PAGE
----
Author: Rita Kalnejais
At: Steep Theatre, 1115 W. Berwyn Ave. Tickets: Steeptheatre.com or 773-649-3186; $27-38. Runs through: May 25
Steep Theatre's First Love is the Revolution will make you deeply uncomfortable, but not before it wins you over with bright, young enthusiasm. It's brand of innocence would be perfect for young audiences were it not so gleefully filthy. Author Rita Kalnejais has given voice to a guileless inner-city menagerie, and director Devon de Mayo brings the creatures to life in deceptively simple ways.
Rdeca ( Isa Arciniegas ) is a fledgeling fox, the only one of her siblings ( Curtis Edward Jackson, Jin Park ) who has yet to make her first kill. Something strange stops her when the opportunity to kill a mole ( Alex Gillmor ) presents itself: Rdeca discovers she can converse with any of her prey in a shared language. The skill comes in handy as she meets Basti ( Jordan Arredondo )an odd human boy looking for any escape from his father, Simon ( Jose Nateres ), and their tortured home life. They find a friendship that is outside the parameters of human or animal social order, and neither the animal or human community trusts it. Rdeca's mother, Cochineal ( Lucy Carapetyan ), banishes her from their skulk and, in turn, Rdeca aims to turn Basti into a new sort of fox and form a new sort of family. It almost seems like the arrangement will work, until very adult decisions about sex and justice enter the fray.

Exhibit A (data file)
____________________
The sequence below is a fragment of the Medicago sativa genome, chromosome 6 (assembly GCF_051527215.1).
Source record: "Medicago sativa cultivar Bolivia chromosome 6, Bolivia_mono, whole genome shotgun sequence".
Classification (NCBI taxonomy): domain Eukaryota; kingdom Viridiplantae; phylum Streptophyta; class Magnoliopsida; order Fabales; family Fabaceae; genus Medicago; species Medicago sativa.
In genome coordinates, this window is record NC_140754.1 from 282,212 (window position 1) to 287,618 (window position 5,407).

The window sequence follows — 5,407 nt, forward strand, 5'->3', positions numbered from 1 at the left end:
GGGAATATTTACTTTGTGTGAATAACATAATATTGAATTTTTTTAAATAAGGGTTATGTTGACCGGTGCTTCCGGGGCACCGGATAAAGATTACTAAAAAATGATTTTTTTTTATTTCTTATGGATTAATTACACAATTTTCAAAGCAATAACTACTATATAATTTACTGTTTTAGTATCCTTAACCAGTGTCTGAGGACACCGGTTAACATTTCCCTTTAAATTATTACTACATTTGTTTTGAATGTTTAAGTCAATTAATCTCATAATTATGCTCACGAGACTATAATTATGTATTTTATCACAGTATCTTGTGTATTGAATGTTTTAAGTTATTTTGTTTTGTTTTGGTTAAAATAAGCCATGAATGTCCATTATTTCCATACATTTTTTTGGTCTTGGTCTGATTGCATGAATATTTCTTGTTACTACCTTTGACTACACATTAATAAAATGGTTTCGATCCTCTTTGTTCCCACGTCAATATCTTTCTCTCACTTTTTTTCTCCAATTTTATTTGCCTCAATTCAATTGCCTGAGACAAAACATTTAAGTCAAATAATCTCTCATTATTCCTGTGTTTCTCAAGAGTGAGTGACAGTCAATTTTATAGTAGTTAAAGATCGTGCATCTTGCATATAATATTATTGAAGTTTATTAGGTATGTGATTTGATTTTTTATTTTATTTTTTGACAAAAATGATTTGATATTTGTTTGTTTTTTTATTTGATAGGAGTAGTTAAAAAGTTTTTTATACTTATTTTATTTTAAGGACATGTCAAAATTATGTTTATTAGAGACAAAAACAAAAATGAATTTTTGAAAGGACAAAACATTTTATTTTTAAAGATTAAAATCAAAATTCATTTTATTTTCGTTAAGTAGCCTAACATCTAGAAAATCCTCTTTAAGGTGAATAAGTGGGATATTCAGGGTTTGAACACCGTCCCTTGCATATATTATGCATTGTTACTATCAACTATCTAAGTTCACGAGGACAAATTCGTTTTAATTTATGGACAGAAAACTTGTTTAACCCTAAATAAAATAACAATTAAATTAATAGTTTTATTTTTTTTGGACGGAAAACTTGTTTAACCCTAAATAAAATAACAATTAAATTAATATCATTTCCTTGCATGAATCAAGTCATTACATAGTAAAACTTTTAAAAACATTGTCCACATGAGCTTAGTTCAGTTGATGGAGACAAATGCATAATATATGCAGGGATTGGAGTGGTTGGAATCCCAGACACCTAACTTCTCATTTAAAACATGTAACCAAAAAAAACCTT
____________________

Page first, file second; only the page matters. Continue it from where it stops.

The remarkable element that makes First Love Is the Revolution stick with you, long after you've left the theater is ingenious physicality. Foxes nuzzle and roughhouse, cats slink, dogs menace and overpower, and chickens take dainty steps on sky-high heels. Director Devon de Mayo and the artistic team make the show a visual masterpieceand it has to be, because, in a story about interspecies love and human abuses, you'll be compelled to look away with every fiber of your being at some junctures. It may bear a passing resemblance to The Fox & The Hound, but this is not the same sort of sweet and digestible fare.
The ensemble is in perfect tune with each other for every physical and emotional boundary pushed. Both Lucy Carapetyan ( as Cochineal ) and Jose Nateres ( as Simon ) offered honest reads on being powerless and unprepared for parenthood, when you are left to shoulder a load on your own, despite your mental state or aptitude. The team working hardest to keep the show buoyant against mounting darkness is Isa Arciniegas ( as Rdeca ) and Jordan Arredondo ( as Basti ). They manifest opposite energies, drawn inexplicably together; Arciniegas is in constant motion and Arredondo is slow and still; she is loud and confident, while he is withdrawn and always second-guessing. They make you hold out hopebut, as always, be prepared to have that hope extinguished.